I am here in the deserted lobby of the 5 star JiaHua Hotel in Beijing at 4 am, reveling in – and writing about – the extraordinary experiences I’ve had these past few days.
What a privilege it was speaking for an appreciative audience of 1800 people at China’s 12th Annual Direct Selling convention. I even had a rather unique Justin Bieber experience (minus the screaming girls) and was mobbed after my presentation by eager picture-takers.
I luxuriated in jasmine hot springs, had my toes nibbled on by tiny fish, enjoyed the benefits of a rigorous head-to-toe Thai massage, and was hosted 24-7 by Ms. Cathy, my gracious interpreter who attended to my every need (pictured here with my lucky Mr. Blue Heron journal, flying with his Chinese brethren).
What I’m embarrassed to tell you is … this trip almost didn’t happen. Here’s why.
I’m normally an adventurous person. A frequently-asked question these past 12 months on my YEAR BY THE WATER has been some version of, “How did you get the courage to give away 95% of your possessions and take off on the road … all by yourself? That’s so brave. I could never do that.”
Well, I never thought setting off on this venture was brave. I grew up riding horses. Even when we were 8 and 9 years old, my sister Cheri and I would be gone all day riding with our friends and our parents never worried. If something went wrong, and things often did, they trusted us to “figure it out.”
What if our bridle broke and we’re out in the middle of nowhere? Figure it out.
What if we got bucked off or our horse ran away with us? Figure it out.
I’ll always be grateful to Mom and Dad because the underlying theme of our growing up years was “Life is an adventure; you’re supposed to get out in the world and experience it.”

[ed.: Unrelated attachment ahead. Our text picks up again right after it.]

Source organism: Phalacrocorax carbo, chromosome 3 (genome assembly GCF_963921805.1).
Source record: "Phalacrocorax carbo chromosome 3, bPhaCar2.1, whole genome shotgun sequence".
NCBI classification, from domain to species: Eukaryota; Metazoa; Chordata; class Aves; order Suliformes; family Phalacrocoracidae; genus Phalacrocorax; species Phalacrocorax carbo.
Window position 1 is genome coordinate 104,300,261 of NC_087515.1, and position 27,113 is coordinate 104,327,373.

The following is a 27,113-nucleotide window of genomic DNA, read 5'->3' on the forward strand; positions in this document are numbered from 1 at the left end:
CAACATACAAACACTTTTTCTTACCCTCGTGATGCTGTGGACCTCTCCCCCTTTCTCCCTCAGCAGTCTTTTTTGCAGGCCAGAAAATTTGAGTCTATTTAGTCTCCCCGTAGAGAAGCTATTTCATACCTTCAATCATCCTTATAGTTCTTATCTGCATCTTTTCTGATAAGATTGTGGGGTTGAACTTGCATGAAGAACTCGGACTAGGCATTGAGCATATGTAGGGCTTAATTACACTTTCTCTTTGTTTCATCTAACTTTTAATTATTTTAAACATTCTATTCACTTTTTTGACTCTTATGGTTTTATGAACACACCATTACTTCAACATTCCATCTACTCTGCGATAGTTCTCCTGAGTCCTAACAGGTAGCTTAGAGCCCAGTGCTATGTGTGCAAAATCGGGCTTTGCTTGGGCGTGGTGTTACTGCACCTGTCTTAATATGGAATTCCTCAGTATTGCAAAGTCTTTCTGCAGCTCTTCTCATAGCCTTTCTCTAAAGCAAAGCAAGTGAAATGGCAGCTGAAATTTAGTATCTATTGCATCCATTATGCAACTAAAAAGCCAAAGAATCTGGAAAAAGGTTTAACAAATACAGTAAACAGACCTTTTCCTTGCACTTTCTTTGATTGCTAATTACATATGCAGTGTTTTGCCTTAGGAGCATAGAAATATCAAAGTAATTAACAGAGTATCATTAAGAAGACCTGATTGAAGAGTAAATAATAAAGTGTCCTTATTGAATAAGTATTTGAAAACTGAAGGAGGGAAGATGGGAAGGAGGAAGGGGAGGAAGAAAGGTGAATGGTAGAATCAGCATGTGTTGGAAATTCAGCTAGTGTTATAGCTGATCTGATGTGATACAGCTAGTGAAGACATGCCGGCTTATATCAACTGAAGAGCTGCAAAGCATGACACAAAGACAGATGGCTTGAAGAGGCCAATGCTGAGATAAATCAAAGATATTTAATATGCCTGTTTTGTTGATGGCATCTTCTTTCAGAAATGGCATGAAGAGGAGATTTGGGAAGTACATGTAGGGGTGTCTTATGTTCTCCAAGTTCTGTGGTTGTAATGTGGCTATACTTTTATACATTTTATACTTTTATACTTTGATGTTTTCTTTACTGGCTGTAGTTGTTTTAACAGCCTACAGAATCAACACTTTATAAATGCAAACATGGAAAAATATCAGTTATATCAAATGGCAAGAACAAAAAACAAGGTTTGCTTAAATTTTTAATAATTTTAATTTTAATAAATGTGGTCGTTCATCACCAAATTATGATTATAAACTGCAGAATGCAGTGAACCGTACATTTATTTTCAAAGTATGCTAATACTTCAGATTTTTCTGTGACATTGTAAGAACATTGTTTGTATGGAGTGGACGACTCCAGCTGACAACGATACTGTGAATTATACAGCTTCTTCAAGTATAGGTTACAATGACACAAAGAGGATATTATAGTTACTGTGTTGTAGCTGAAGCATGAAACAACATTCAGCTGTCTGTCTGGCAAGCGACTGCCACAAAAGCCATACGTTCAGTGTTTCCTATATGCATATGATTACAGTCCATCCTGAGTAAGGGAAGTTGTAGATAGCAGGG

Instead of seeing the world as a dangerous place to be scared of – we grew up seeing it as a safe place to explore. Instead of worrying “What if something goes wrong?” we kind of expected things to go right. If things did go wrong, no worries, we had faith we could figure them out.
So, I was shocked when a course of events led me to “playing it safe” and almost backing out of this China trip. Here’s what happened.
My sister (who’s run my business for 15 years) and I have been negotiating this trip for more than three months. We finally signed the contract two weeks (yes, two weeks, and no, that’s not the norm) before I was to jump on a plane. In the confirmation email, our contact casually mentioned I needed to get a visa.
Need to get a visa?! That had never been mentioned in the three months of negotiating this trip. I’ve had the privilege of speaking around the world – from South Korea to Germany – and never had to apply for a visa before.
I went online to research it and discovered you couldn’t do this online; you needed to go to a Chinese consulate in your state of residence, apply in person and return four-five days later to pick up the approved visa.
Well, that was a deal-breaker.